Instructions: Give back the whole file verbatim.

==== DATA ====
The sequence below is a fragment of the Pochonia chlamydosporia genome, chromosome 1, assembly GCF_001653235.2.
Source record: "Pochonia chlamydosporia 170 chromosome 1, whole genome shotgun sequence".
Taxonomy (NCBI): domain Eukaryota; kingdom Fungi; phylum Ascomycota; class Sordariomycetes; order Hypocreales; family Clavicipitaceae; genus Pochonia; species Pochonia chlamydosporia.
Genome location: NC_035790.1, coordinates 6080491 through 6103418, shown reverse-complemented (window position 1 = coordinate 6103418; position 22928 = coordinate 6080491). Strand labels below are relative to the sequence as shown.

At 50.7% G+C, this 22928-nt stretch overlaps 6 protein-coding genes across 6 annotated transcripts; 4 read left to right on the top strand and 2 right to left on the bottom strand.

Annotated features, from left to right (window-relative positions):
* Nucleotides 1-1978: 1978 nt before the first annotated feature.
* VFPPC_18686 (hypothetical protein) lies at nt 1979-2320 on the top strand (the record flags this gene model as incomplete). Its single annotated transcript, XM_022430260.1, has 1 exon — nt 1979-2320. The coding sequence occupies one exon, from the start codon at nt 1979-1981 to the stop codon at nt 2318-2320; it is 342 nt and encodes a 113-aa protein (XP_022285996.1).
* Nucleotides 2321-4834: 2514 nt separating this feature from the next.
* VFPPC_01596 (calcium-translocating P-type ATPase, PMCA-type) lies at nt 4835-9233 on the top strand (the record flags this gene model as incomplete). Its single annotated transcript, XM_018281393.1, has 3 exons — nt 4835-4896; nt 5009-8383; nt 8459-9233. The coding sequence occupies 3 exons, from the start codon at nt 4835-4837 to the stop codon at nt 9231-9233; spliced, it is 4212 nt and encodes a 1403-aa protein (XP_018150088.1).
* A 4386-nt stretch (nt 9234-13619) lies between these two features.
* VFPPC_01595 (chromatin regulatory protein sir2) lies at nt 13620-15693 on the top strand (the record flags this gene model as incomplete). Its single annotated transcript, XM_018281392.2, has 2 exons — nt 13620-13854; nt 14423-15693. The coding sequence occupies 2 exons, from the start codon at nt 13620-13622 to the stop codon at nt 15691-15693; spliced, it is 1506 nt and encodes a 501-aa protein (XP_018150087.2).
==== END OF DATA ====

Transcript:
The sequence below is a fragment of the Pochonia chlamydosporia genome, chromosome 1, assembly GCF_001653235.2.
Source record: "Pochonia chlamydosporia 170 chromosome 1, whole genome shotgun sequence".
Taxonomy (NCBI): domain Eukaryota; kingdom Fungi; phylum Ascomycota; class Sordariomycetes; order Hypocreales; family Clavicipitaceae; genus Pochonia; species Pochonia chlamydosporia.
Genome location: NC_035790.1, coordinates 6080491 through 6103418, shown reverse-complemented (window position 1 = coordinate 6103418; position 22928 = coordinate 6080491). Strand labels below are relative to the sequence as shown.

At 50.7% G+C, this 22928-nt stretch overlaps 6 protein-coding genes across 6 annotated transcripts; 4 read left to right on the top strand and 2 right to left on the bottom strand.

Annotated features, from left to right (window-relative positions):
* Nucleotides 1-1978: 1978 nt before the first annotated feature.
* VFPPC_18686 (hypothetical protein) lies at nt 1979-2320 on the top strand (the record flags this gene model as incomplete). Its single annotated transcript, XM_022430260.1, has 1 exon — nt 1979-2320. The coding sequence occupies one exon, from the start codon at nt 1979-1981 to the stop codon at nt 2318-2320; it is 342 nt and encodes a 113-aa protein (XP_022285996.1).
* Nucleotides 2321-4834: 2514 nt separating this feature from the next.
* VFPPC_01596 (calcium-translocating P-type ATPase, PMCA-type) lies at nt 4835-9233 on the top strand (the record flags this gene model as incomplete). Its single annotated transcript, XM_018281393.1, has 3 exons — nt 4835-4896; nt 5009-8383; nt 8459-9233. The coding sequence occupies 3 exons, from the start codon at nt 4835-4837 to the stop codon at nt 9231-9233; spliced, it is 4212 nt and encodes a 1403-aa protein (XP_018150088.1).
* A 4386-nt stretch (nt 9234-13619) lies between these two features.
* VFPPC_01595 (chromatin regulatory protein sir2) lies at nt 13620-15693 on the top strand (the record flags this gene model as incomplete). Its single annotated transcript, XM_018281392.2, has 2 exons — nt 13620-13854; nt 14423-15693. The coding sequence occupies 2 exons, from the start codon at nt 13620-13622 to the stop codon at nt 15691-15693; spliced, it is 1506 nt and encodes a 501-aa protein (XP_018150087.2).